What does the market need to do to stay relevant - and when?
The London insurance market is the oldest – and still the largest – in the world.
From its coffee shop origins more than 300 years ago it has grown to become a £60bn market today, employing 48,000 people and providing £30bn to UK GDP – 21% of the contribution made by the City.
But recently there have been concerns that London could be losing its edge in a global marketplace with up to 40% of its business now at risk of going elsewhere, according to a report, London Matters, recently published by The London Market Group and The Boston Consulting Group.
So what are the next steps for modernising the London market, and what will be the next steps the market needs to take?
Let us begin by looking back at the findings of the report and the history that underpins them. These findings have ignited debate about how to secure the City’s future. “300 years of history offers no guarantee of security or ‘right’ for a leadership position in the future,” said DLA Piper director of risk management and insurance Julia Graham.
“It’s not that London has become less competitive but that the markets in which it needs to succeed have changed and continue to change.
“Risk has gone global. But in some respects the London insurance market has remained local; strong in its traditional heartland but less so in emerging markets.”
The figures confirm this slippage. While emerging markets accounted for 43% of world growth in commercial insurance from 2012-14, London only managed to capture 0.5% of that growth.
Meanwhile new players such as hedge funds and the Bermuda market have driven down London’s overall emerging market share from 3.2% in 2010 to 2.5% in 2013. Its share of the reinsurance market fell from 15% to 13% in the same period.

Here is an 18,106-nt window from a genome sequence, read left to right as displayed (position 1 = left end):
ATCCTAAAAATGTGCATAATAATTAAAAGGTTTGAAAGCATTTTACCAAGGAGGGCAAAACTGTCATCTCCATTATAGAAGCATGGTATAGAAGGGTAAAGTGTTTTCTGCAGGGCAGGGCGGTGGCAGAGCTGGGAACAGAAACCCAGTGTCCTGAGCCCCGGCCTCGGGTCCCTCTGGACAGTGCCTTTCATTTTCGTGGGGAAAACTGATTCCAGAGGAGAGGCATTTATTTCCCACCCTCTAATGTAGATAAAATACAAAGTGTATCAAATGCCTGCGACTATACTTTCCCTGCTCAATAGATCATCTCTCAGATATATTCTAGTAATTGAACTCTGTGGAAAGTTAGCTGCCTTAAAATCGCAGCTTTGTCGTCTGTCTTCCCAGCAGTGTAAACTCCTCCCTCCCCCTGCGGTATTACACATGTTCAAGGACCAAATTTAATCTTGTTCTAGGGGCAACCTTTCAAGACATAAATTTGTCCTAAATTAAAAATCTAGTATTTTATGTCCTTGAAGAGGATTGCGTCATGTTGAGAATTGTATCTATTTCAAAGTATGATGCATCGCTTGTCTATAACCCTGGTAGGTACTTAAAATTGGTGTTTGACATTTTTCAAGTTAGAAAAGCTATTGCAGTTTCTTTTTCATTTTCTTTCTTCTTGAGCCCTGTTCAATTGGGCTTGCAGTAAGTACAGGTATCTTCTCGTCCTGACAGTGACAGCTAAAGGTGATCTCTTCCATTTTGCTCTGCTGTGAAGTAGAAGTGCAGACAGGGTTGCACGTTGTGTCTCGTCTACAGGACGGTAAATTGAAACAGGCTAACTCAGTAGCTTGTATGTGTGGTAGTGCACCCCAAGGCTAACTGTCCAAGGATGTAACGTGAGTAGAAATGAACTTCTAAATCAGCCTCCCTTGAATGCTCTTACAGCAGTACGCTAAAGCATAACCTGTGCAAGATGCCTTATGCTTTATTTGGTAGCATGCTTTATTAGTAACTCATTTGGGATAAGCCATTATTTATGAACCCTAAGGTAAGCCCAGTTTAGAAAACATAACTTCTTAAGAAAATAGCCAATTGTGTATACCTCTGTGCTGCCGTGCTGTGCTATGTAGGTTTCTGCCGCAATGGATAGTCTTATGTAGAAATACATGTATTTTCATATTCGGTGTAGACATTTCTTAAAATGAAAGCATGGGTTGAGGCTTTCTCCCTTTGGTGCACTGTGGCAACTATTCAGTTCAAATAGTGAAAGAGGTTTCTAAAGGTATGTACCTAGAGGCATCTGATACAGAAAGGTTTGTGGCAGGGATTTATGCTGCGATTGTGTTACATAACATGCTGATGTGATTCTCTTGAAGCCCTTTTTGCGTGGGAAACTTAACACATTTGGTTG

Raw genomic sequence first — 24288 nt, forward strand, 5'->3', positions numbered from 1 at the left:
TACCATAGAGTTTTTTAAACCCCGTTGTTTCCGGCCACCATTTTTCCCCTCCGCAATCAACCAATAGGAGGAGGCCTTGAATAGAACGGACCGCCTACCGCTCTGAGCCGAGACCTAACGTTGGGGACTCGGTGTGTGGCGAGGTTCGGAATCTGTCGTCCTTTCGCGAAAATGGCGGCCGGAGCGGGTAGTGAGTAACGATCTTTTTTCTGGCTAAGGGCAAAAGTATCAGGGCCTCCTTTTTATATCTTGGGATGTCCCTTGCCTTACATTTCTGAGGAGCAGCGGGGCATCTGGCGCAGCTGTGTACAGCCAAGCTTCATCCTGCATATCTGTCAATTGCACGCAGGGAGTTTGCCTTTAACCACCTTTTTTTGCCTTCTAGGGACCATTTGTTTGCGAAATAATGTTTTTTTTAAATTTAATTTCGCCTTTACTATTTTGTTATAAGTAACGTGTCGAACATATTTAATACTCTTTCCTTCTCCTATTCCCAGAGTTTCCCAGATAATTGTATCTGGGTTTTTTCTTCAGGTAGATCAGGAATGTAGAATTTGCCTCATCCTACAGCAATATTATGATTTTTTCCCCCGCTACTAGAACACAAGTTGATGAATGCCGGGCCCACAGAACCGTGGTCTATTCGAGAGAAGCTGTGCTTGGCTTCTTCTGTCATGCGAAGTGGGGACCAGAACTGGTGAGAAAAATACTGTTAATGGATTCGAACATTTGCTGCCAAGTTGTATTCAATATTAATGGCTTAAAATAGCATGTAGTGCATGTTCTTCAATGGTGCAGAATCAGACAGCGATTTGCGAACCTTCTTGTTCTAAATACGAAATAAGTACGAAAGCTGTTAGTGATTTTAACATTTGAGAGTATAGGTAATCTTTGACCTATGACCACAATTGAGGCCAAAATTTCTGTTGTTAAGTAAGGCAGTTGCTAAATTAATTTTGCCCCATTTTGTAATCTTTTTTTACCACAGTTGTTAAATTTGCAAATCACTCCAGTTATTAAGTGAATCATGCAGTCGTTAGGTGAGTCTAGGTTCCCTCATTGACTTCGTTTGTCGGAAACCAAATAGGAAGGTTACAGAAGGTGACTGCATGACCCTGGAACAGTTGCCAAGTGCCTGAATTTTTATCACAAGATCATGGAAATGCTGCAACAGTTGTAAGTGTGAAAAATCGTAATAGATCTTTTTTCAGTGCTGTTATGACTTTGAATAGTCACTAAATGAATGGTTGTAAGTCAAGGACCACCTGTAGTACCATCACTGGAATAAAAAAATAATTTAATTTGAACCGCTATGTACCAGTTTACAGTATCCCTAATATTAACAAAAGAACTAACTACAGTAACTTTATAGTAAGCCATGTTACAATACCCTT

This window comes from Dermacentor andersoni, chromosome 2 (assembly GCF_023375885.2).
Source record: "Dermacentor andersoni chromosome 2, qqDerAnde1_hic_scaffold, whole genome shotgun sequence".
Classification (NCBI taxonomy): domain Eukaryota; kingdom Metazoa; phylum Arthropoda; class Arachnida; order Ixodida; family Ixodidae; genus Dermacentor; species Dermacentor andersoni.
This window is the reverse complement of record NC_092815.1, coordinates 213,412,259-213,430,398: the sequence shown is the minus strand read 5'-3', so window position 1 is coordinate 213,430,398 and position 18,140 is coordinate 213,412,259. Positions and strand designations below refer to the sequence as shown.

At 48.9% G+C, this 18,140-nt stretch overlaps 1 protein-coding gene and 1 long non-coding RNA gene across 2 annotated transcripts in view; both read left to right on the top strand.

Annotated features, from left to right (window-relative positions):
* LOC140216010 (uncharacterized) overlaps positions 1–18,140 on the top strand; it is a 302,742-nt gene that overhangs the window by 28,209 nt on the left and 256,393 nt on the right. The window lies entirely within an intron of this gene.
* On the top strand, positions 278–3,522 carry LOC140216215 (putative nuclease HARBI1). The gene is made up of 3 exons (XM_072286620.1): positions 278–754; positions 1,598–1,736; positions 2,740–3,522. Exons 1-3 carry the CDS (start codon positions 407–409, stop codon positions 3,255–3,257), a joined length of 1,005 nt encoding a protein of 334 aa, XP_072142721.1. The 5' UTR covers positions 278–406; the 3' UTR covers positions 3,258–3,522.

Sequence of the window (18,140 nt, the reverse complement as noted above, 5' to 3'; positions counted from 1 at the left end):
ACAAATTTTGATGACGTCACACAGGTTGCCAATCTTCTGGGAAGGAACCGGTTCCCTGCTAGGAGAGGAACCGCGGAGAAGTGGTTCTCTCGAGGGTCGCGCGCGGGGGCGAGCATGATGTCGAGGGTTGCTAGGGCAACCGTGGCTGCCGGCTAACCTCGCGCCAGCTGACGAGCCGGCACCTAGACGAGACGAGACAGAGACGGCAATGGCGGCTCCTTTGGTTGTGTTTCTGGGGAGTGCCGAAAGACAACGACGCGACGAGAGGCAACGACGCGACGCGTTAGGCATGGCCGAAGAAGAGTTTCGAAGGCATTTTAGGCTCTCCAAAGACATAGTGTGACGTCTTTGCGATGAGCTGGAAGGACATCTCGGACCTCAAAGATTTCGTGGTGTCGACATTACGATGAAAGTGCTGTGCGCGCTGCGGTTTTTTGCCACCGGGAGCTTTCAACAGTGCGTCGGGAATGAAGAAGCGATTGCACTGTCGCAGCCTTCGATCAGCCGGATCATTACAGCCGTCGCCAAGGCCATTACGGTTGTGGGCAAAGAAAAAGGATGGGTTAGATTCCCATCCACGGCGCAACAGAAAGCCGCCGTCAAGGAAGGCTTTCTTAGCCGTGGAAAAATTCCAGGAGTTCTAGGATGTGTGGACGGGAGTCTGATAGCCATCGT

“If that has the potential to erode our role within UK plc it is something that we as a market, as well as Government and our regulators, should take seriously,” said London Market Group Secretariat head Christopher Croft.
Graham agrees: “This is not so much a competitive issue but one of positioning, of keeping up. There is new money, there are new local insurance markets – and technology makes all of this increasingly accessible.
“London is expensive, slow moving and at risk of losing talent overseas.”
But despite these challenges there seems to be a new determination to do what it takes to stay on top. “The London market still holds a key position within the global specialty market and is universally viewed as the most influential platform outside a company’s parent country,” said International Underwriting Association chief executive Dave Matcham.
“Its concentration of experienced, innovative carriers and brokers reduces the cost of doing business and increases competitiveness in relation to other centres.”
However, Matcham concedes that more needs to be done to market the City’s strengths, as well as develop a regulatory regime that is flexible and proportionate. “More efficient business processing systems will also help, reducing the cost of doing business and providing London with an opportunity to set global industry standards with its central services infrastructure,” he says.
Many also believe that London needs to shed its old school, blazer-and-tie image, and become more competitive in its operations and management. “Technology is not yet fully playing its part, silos still operate where perhaps they shouldn’t, and alternative sources of financing are not yet attracted at the right level,” says Graham.
But London’s future success will not only depend on its ability to sharpen up its organisation and have better conversations with its clients. The City will also have to assert its 21st century relevance loud and proud by finding new ways to solve some of the major challenges of our era.